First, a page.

The Art of the Victoria and 

Albert Museum 



Mongolia: The Legacy of 
Chingghis Khan 



Images in Ivory: Precious 
Objects in the Gothic Age 



Master-works from Stuttgart: 
The Royal Academy of Arts The Romantic Age in 
in the Age of Queen Victoria German Art 

■ 



Dali's Optical Illusions 

Edgar Degas: The Many 
Dimensions of a 
Master Impressionist 

Rings: Five Passions in 
World Art 



Treasures of Tutankhamun 



Diego Rh 



Gifts of the Nile: 
Ancient Egyptian Faience 



This Detftwore dish portraying Britain's Burghley House was port of on indemnified exhi 
that traveled to museums in Ohio, Florida, Louisiana, California and South Carolina. The Cecil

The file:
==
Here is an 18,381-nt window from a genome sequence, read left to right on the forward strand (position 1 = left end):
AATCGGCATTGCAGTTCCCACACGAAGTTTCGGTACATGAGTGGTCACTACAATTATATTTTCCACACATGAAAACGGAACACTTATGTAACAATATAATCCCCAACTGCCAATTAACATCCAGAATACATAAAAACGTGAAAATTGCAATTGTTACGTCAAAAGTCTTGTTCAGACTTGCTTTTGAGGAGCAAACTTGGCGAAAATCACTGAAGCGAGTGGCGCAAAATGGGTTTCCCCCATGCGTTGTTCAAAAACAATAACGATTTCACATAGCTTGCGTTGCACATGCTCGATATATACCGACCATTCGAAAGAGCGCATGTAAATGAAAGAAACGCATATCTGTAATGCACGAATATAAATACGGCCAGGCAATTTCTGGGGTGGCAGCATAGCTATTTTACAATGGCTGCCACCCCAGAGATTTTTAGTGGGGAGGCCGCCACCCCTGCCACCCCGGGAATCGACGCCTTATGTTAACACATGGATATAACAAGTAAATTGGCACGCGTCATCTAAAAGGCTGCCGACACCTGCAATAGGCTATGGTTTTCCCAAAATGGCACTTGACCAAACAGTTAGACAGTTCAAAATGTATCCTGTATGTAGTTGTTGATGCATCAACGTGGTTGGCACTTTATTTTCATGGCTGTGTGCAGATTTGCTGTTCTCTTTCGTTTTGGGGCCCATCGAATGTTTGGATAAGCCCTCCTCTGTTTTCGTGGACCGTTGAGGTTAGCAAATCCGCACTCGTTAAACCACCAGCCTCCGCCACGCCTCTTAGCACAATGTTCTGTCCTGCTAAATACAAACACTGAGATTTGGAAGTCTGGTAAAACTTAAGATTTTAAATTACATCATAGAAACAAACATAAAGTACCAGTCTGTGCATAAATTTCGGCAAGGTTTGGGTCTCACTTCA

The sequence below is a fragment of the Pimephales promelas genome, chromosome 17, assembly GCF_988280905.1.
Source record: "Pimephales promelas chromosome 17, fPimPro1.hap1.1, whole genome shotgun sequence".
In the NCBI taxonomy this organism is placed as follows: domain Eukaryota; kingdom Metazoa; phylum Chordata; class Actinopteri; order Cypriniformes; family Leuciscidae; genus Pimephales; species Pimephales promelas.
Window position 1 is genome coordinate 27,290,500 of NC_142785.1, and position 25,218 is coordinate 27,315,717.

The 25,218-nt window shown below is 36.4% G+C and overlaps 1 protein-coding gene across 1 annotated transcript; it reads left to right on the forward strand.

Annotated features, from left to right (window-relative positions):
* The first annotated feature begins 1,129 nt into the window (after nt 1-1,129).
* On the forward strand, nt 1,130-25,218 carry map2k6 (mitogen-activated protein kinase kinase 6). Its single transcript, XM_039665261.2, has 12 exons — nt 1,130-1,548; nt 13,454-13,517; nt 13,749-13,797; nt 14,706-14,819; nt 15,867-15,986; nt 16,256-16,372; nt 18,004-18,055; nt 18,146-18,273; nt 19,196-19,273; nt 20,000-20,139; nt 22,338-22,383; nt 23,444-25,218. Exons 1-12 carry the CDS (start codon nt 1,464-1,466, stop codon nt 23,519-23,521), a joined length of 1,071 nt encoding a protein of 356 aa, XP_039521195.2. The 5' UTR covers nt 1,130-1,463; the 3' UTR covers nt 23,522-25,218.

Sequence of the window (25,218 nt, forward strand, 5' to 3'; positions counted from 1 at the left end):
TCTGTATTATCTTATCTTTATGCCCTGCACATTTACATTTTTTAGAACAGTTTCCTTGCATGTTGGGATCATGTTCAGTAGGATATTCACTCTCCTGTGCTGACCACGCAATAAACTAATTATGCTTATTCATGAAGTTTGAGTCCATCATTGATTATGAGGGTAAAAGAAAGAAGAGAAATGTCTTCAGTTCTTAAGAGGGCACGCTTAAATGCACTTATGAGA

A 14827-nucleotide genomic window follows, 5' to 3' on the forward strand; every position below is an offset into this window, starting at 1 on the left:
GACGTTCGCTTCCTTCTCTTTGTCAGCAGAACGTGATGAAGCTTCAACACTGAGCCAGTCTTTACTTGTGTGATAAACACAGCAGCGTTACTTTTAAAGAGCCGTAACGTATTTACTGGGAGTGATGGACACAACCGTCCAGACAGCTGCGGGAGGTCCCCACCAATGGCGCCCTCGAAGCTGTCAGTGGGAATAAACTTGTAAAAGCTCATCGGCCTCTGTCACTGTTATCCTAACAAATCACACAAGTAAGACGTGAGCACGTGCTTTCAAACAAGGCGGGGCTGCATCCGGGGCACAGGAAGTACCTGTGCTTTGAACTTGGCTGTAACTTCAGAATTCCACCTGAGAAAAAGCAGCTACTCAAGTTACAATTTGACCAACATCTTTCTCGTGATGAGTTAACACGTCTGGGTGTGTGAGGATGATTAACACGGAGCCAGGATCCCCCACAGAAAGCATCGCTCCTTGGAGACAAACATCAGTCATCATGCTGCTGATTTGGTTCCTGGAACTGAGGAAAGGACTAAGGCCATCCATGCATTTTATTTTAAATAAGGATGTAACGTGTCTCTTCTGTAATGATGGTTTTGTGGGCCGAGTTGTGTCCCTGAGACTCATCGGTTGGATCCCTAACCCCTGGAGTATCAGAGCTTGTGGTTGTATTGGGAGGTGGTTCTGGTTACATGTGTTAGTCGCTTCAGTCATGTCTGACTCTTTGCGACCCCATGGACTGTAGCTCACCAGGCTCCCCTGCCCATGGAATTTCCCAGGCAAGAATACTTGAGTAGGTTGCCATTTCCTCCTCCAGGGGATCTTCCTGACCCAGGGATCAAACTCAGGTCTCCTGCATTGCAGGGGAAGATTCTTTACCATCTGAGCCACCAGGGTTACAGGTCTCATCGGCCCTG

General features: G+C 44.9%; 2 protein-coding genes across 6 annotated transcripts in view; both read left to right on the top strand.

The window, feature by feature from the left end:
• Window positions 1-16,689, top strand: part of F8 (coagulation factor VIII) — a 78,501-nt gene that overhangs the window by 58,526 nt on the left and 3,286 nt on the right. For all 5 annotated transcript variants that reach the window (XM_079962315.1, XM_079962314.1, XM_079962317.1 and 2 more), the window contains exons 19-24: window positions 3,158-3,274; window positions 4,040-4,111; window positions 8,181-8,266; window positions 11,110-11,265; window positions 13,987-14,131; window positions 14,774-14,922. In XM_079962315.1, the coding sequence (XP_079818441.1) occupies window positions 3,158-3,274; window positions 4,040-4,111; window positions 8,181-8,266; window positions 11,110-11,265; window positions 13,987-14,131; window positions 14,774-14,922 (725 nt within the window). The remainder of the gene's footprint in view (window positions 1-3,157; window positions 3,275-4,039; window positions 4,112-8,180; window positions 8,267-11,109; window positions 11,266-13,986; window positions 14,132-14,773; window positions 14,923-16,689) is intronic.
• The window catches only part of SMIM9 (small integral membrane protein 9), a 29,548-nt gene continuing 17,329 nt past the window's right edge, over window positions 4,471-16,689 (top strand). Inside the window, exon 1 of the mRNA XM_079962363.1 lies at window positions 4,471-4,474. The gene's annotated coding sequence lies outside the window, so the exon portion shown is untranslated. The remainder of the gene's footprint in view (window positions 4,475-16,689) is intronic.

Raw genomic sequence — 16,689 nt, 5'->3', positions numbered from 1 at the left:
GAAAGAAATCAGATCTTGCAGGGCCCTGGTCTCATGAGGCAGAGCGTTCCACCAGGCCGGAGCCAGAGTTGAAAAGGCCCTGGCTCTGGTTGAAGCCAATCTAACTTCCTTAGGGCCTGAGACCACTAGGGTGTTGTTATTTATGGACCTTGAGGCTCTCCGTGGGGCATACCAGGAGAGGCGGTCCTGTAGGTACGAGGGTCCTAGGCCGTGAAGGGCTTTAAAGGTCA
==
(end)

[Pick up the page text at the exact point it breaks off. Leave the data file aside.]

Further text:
Family Collects: Four Centimes of the decorative Arts from Burghley House was organized and 
es International. Photo courtesy oF Burghley House.' 



& 



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Priceless canvases pa/ited by Picasso, fragile terra cotta warriors 
from ancient Chjw(, a gilded Baroque silver tea service used by 
nobility in onortft Russia's most opulent palaces. These and other 
irreplaceable Tx)jects have been carefully packed in crates and 
shipped around the globe so that the American people could enjoy 
them and marvel at the cultures that created such astonishing works. 

Given the tremendous value of these objects, their owners require 
insurance prior to shipping them to Americas museums. The Arts 
and Artifacts Indemnity Program was created by Congress in 1975 
to minimize the costs of insuring international exhibitions. Since 
its inception, the program has indemnified nearly 700 exhibitions,